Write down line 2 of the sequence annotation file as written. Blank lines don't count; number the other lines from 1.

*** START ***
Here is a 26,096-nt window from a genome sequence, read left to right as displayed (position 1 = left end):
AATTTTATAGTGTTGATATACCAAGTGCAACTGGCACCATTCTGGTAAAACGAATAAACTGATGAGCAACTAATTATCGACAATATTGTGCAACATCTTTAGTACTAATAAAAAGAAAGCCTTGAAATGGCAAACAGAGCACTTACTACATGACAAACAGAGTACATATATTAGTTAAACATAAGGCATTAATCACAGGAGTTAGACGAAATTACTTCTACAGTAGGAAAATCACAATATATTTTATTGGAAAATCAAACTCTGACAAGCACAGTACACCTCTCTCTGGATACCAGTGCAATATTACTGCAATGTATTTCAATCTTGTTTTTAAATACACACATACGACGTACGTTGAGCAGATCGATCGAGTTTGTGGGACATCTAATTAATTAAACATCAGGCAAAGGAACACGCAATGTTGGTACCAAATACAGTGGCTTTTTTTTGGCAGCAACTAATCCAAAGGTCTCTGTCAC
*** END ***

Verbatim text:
AATTTTATAGTGTTGATATACCAAGTGCAACTGGCACCATTCTGGTAAAACGAATAAACTGATGAGCAACTAATTATCGACAATATTGTGCAACATCTTTAGTACTAATAAAAAGAAAGCCTTGAAATGGCAAACAGAGCACTTACTACATGACAAACAGAGTACATATATTAGTTAAACATAAGGCATTAATCACAGGAGTTAGACGAAATTACTTCTACAGTAGGAAAATCACAATATATTTTATTGGAAAATCAAACTCTGACAAGCACAGTACACCTCTCTCTGGATACCAGTGCAATATTACTGCAATGTATTTCAATCTTGTTTTTAAATACACACATACGACGTACGTTGAGCAGATCGATCGAGTTTGTGGGACATCTAATTAATTAAACATCAGGCAAAGGAACACGCAATGTTGGTACCAAATACAGTGGCTTTTTTTTGGCAGCAACTAATCCAAAGGTCTCTGTCAC